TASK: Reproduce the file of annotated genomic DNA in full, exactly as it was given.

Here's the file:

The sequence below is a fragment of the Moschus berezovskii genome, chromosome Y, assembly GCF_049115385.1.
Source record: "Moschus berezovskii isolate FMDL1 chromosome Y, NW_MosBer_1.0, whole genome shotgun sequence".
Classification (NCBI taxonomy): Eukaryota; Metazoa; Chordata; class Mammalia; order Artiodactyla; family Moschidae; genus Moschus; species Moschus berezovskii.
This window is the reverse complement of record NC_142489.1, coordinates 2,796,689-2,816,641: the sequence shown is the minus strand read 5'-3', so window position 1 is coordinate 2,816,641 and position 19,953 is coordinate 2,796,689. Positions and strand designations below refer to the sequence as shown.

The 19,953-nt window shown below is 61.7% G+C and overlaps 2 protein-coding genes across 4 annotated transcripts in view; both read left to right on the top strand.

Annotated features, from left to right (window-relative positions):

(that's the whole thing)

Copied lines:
The sequence below is a fragment of the Moschus berezovskii genome, chromosome Y, assembly GCF_049115385.1.
Source record: "Moschus berezovskii isolate FMDL1 chromosome Y, NW_MosBer_1.0, whole genome shotgun sequence".
Classification (NCBI taxonomy): Eukaryota; Metazoa; Chordata; class Mammalia; order Artiodactyla; family Moschidae; genus Moschus; species Moschus berezovskii.
This window is the reverse complement of record NC_142489.1, coordinates 2,796,689-2,816,641: the sequence shown is the minus strand read 5'-3', so window position 1 is coordinate 2,816,641 and position 19,953 is coordinate 2,796,689. Positions and strand designations below refer to the sequence as shown.

The 19,953-nt window shown below is 61.7% G+C and overlaps 2 protein-coding genes across 4 annotated transcripts in view; both read left to right on the top strand.

Annotated features, from left to right (window-relative positions):